The History of "P-Locking"

Hello all, as you might know Elektron is renowned for their well integrated “parameter-locking” features, or maybe to be more general, we could call it something like “step based automation.”

I have become interested in trying to trace the lineage of this feature since it seems like the kind of thing that has only recently become convenient to achieve.

I have a hunch that the theoretical groundwork was laid by the Serge Touch Keyboard (TKB) which offers multiple voltage modulations per step, but my knowledge of synthesizer history is far from encyclopedic so I wanted to outsource a few suggestions.

I own an elektron monomachine and octatrack, which possibly represent the peak of this sort of functionality, but I am curious to understand the progression of the concept in general. How was it utilized from the infancy of analog synthesis to modern times. Where would you suggest I look to to do more research?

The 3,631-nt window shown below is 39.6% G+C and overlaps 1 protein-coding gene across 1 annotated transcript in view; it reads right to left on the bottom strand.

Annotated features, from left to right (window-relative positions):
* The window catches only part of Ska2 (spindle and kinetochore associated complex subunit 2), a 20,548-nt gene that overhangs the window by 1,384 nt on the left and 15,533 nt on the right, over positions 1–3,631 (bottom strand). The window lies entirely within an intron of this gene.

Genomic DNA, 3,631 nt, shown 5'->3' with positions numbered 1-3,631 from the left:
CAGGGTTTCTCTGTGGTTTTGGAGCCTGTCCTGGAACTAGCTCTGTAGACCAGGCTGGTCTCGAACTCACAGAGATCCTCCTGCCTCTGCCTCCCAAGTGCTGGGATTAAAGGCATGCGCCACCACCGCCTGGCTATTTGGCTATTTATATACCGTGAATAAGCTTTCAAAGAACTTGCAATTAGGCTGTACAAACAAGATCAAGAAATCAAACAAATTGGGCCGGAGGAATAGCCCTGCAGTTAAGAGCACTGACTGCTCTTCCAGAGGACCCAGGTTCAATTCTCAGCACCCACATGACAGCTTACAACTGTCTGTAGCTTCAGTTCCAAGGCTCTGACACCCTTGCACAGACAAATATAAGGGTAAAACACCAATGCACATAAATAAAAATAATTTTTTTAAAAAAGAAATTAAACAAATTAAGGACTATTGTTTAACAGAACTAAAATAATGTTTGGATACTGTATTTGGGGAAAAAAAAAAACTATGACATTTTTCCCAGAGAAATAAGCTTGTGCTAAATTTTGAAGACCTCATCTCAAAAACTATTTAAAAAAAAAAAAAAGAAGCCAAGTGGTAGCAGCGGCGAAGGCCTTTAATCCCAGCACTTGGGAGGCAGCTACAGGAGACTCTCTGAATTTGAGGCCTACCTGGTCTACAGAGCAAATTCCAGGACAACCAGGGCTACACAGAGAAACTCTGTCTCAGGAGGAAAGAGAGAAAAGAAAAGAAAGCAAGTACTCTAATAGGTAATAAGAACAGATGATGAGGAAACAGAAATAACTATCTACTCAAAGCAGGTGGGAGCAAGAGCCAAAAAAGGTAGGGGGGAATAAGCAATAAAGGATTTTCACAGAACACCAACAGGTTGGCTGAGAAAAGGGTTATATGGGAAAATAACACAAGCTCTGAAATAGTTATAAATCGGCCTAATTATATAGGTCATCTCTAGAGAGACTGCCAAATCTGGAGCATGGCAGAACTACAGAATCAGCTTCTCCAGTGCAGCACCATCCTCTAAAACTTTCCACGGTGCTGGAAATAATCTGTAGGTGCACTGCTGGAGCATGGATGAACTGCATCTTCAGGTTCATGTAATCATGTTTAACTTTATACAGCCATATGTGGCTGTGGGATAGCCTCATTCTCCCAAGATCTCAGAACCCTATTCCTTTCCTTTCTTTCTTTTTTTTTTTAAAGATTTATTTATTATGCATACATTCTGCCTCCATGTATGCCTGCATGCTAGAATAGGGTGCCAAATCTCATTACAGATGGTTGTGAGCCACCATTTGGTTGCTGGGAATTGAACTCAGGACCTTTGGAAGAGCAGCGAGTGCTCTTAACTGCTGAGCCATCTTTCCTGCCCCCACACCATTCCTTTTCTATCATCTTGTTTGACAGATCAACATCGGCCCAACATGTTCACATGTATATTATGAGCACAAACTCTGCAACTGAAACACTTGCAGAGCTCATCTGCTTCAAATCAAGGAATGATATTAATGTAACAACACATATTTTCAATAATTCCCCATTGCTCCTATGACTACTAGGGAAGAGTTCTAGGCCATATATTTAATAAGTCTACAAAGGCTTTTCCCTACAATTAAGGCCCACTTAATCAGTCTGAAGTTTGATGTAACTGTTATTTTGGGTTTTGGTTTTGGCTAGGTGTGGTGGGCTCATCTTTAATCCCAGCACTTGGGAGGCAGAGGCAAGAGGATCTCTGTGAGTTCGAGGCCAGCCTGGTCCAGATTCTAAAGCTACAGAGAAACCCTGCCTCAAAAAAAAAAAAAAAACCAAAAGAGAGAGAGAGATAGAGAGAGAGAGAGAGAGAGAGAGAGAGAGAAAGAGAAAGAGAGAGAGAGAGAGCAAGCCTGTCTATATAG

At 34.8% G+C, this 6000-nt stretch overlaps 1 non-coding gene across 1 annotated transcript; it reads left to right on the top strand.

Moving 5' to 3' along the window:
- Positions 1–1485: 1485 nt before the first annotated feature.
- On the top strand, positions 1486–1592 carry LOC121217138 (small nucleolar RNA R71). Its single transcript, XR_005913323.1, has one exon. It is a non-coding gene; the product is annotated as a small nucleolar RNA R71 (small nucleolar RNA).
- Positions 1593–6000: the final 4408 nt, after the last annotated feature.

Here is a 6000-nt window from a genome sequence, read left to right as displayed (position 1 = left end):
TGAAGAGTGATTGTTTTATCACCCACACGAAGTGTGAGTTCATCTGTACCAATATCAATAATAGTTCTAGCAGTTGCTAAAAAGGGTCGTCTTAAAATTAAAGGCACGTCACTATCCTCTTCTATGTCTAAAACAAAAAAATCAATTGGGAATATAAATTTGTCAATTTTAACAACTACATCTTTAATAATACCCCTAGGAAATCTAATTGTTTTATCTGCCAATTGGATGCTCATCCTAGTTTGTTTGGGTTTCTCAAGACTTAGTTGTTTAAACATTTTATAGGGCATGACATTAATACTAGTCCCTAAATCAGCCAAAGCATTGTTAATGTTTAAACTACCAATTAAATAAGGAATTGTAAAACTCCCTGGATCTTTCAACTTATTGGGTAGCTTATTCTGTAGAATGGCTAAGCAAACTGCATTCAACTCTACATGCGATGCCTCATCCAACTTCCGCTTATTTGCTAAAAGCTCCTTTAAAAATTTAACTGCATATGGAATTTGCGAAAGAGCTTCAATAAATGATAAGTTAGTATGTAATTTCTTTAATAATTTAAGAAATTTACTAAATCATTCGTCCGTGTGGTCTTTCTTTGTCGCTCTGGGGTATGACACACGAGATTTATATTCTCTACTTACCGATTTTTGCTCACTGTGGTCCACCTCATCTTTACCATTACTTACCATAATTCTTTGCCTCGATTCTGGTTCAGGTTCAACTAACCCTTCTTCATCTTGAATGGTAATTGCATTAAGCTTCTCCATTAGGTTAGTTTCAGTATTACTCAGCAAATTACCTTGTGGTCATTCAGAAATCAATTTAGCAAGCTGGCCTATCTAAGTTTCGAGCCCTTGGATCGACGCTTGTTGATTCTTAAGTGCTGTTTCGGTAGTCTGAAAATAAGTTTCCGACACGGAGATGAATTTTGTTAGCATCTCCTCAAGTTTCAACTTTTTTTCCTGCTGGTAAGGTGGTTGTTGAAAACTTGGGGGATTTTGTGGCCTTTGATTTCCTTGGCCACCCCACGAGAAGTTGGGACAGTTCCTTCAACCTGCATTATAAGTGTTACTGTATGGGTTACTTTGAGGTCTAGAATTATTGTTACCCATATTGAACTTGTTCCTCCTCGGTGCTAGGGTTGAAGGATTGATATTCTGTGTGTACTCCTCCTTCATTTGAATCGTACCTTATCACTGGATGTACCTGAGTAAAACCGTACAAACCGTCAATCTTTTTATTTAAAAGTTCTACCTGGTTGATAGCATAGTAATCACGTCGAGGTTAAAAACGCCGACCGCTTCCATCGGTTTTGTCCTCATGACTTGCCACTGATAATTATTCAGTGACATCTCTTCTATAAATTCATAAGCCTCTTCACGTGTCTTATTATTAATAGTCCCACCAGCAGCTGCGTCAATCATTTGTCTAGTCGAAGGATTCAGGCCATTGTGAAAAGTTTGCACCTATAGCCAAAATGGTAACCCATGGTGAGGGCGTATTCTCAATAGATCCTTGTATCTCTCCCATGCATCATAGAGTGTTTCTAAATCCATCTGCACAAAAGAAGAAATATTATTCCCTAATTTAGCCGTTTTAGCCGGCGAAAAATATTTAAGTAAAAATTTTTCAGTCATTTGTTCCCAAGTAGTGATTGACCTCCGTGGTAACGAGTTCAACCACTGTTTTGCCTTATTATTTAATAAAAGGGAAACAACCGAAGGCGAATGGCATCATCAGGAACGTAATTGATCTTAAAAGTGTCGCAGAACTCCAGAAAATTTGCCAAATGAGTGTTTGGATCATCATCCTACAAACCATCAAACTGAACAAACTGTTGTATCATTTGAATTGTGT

Thanks in advance.

1 Like

This thread touches a little bit on how early Elektron interfaces were inspired by using trackers for demoscene music – that would be the most obvious antecedent to look into. You can also find primordial pre-Machinedrum parameter locking in the Yamaha RY30 and Nanoloop 1. I’m sure there are older examples though!


IMO the particular p-locking in Elektron instruments is making use of a very deep sequencer, which can address a huge amount of parameters. But at the end, it’s a sequencer at work.

Maybe that this could be a reading for you:


Random fact, the Sequential Circuits Drumtraks machine from 1984 could lock sample pitch per-step.

1 Like

I remember way back in my day the Machinedrum didn’t have so-called “trigless trigs.” we could only lock parameters where a sound was being triggered. and we only had 32 steps and single-color led’s. and by god, we were happy to have it! :older_man:


you can turn “accent” on and off per step (if not per track) on an 808…